6 ( +6 / -0 )

In the old town, there's residential sanitation where residents can just bring over their large trash to the dump at no charge.

3 ( +3 / -0 )

In my area, the garbage truck picks up bicycles for free. Sick and tired of people dumping them in the parking space of our apartment, so I printed out some labels, stuck them on the saddles, and had the truck pick them up (all seven), one every fortnight. My partner said I'd get into trouble if someone saw me, but I said scr*w it, these bicycles have been gathering dust for three years, with flat tyres and rusting frames, and are taking up space. I couldn't get rid of the last one as the idiot owner had chained it to the metal fence. Now, people use it to hang their umbrellas on.

Since bicycles are registered, the owners should be contacted and fined if they don't deal with it themselves.

8 ( +9 / -1 )

---The main problem is that Japan requires that people pay for the disposal of large items. .....-----

Wish that more people would remember that just because things are done in a certain way in Tokyo or wherever, it doesn't necessarily mean that is how it is done in "Japan". (It certainly isn't only Japanese people who fail to recognize the diversity that exists!) I live in a fairly large city and we have free pickup of large items once a month.

4 ( +5 / -1 )

Reminds me of the scene from 千と千尋の神隠し where she pulls out a bicycle and scums from the river god. It was a very accurate depiction of rivers that turned into a dumping ground.

8 ( +9 / -1 )

Problem is, Japan and especially Tokyo and other big cities, are not "bicycle friendly" anyway... With the recent article on "trains" being so handy, maybe they should be used more often ? Denmark is far smaller than Japan but they have special "bicycle roads" everywhere and some very "fancy" bicycles ! Some with a two-wheel "carriage" (for a baby/child) behind !

5 ( +6 / -1 )

It's certainly sad and disappointing that people have such little disregard for the environment. However, I think that the government is certainly causing the problem more than it's helping. The "big trash" removal fee is a ridiculous idea and makes life that much more difficult for everyone. I image that it hurts the economy ("Should we buy a new sofa? Well, I'd like to, but not only do we have to buy a new one, but then we'd have to pay to get rid of the old one..."), it hurts the environment (in situations like this one), and generally encourages people to ignore the laws when handy ponds and parks are available. Yes, disposing of trash in a metropolis with so many people is difficult and costly for the sanitation departments, but certainly the current system is not the answer.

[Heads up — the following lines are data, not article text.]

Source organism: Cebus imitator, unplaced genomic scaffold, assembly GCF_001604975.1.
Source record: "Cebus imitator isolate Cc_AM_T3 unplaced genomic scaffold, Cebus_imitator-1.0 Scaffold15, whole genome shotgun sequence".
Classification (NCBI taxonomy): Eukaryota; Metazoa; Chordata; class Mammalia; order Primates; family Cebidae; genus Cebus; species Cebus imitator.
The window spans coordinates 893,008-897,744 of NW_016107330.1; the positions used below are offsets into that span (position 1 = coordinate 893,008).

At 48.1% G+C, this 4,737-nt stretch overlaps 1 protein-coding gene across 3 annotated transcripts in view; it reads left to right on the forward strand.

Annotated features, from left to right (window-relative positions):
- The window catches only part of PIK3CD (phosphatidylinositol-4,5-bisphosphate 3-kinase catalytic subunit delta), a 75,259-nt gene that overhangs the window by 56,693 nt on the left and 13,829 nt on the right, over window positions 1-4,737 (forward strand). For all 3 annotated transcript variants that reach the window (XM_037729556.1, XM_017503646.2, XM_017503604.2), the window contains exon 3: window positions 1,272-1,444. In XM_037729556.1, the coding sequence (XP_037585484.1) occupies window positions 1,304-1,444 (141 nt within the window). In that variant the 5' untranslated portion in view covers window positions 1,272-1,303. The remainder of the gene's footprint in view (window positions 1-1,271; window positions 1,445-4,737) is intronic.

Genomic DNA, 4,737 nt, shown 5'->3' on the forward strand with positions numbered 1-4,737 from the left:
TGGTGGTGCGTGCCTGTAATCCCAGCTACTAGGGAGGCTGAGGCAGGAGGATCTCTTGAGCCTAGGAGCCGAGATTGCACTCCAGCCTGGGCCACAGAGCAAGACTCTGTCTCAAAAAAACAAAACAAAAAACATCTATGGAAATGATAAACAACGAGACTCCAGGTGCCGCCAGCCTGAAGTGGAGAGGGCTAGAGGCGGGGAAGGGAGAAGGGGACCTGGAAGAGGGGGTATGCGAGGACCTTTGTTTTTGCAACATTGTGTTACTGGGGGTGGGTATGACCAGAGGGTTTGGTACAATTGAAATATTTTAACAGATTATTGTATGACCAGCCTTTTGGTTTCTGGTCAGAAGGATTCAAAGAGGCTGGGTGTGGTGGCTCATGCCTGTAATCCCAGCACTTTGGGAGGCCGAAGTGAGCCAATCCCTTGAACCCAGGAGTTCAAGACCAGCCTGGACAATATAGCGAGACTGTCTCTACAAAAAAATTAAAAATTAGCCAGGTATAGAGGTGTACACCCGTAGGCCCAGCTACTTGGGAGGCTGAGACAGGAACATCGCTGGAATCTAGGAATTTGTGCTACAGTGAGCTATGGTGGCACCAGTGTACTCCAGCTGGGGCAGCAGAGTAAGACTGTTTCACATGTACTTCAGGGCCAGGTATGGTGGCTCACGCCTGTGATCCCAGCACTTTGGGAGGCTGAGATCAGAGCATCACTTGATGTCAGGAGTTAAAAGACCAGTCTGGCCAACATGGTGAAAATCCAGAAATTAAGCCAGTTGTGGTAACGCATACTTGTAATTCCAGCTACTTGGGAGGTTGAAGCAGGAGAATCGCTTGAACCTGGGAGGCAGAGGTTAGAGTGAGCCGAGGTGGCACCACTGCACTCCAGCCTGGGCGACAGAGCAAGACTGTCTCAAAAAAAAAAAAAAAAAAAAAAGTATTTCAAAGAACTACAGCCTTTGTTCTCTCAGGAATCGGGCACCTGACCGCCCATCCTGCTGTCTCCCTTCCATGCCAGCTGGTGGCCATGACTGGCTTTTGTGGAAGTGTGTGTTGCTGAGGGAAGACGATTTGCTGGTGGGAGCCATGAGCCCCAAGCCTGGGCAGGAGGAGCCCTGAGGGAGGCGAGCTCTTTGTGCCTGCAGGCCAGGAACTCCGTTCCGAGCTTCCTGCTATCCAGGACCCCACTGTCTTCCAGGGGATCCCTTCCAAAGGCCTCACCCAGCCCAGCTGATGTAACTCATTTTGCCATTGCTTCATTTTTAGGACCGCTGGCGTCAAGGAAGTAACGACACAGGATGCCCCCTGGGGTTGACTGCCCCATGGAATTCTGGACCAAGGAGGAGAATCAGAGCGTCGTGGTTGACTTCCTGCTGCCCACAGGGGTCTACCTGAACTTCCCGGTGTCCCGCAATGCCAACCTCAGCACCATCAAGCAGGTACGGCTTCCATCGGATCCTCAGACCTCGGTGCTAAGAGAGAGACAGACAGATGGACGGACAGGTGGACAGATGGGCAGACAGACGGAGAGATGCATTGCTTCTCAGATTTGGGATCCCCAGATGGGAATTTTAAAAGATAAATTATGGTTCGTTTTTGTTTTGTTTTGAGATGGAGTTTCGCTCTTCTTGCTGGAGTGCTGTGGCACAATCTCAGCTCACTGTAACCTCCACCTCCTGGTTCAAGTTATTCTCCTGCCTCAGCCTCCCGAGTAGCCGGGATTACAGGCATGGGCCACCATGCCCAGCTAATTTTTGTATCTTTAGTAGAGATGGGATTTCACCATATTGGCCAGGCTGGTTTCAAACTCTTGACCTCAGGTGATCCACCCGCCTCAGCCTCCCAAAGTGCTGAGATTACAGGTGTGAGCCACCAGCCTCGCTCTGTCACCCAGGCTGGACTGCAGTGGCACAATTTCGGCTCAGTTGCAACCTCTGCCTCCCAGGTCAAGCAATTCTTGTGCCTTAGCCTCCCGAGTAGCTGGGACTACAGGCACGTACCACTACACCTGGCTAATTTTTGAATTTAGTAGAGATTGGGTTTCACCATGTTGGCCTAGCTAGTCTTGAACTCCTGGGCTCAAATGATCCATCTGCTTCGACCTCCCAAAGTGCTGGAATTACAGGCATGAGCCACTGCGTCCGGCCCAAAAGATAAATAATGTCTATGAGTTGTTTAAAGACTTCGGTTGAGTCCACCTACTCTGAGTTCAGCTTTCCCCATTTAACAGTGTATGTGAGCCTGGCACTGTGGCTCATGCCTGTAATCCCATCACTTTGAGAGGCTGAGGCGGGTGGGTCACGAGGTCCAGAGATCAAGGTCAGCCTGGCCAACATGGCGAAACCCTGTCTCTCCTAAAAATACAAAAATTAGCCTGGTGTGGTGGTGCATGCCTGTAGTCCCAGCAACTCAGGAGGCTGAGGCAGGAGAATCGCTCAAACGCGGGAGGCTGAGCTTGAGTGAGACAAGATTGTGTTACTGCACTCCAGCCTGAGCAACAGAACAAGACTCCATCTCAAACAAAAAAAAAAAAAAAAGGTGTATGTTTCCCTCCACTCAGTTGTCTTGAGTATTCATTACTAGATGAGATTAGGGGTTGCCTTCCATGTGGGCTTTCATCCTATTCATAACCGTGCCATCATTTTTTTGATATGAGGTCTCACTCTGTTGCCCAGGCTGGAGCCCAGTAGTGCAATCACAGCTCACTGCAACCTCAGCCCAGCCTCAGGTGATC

0 ( +3 / -2 )

A lot of the dumped bicycles appear to be those that were 'borrowed' from outside the local railway station by people coming back from a night on the town. When they get home, they dump them in a nearby park, etc.

9 ( +9 / -0 )

This is news?

Yes, bad news and sad news. People trashing public places should be important news for anyone that cares about living in a kinder society.

4 ( +4 / -1 )

In some cases, people will simply abandon their bike somewhere, such as a back alley or deserted parking lot.

Hellokitty123, I agree.

When I was a high school student, my bicycle was stolen. It was later found by the police in a "deserted parking lot". I was lucky. Many of the "abandoned" bikes are actually stolen.

It is rumored that the waste collectors abandon bikes in the pond after receiving disposition fees from the former owners.

-1 ( +1 / -2 )

Wait until somebody thinks about dropping a tank full of pig leavings :).

3 ( +3 / -0 )

Sounds like an archeological dig. Would be interesting to see what turns up.

-1 ( +1 / -2 )

Hmm. I have a bike I've been meaning to get rid of...

2 ( +2 / -1 )

What ia the problem of paying 500 yes to dispose an item you bought and use YOURSELF. People shall be responsible for what they buy.

5 ( +4 / -0 )

Good story Bear27840.

Gotta teach that to the young generation.

Kids have way too much fancy toys nowadays.

3 ( +3 / -0 )

many

0 ( +0 / -0 )

Say you’ve just bought a new bicycle, for example. In many countries you could find a charity to donate it to,

Why would you donate the new bicycle you just bought?

0 ( +2 / -2 )

zichiJan. 27, 2014 - 03:48PM JST

There should be a recycling cost included in the initial price of the bicycle which should go to those NPO's recycling them.

Well, but the NPOs and the waste collectors are the prime suspect of the dumping.

0 ( +1 / -1 )

Trying to find non-native, (or maybe foreign), fish? What about non-native bicycles? Before worrying about non-native fish, which is a natural animal still, worry about man-made pollution instead. As long as it brings beauty, I have no problem with foreign fish. So, stop the discrimination against them.

-1 ( +0 / -1 )

zichiJan. 27, 2014 - 03:48PM JST

There are more than 200 million bicycles in the country, more than one for every single person.

Where did you get that number? Japanese government study shows the number of bicycles was 67 million as of 2008, which is about 55% of the population. http://www.npa.go.jp/koutsuu/kisei5/7.pdf

-1 ( +1 / -2 )

something obviously needs to change.

0 ( +0 / -0 )

What a waste of bicycles! Japan should be sending them to poorer countries, like Cambodia, Nepal etc...

2 ( +2 / -0 )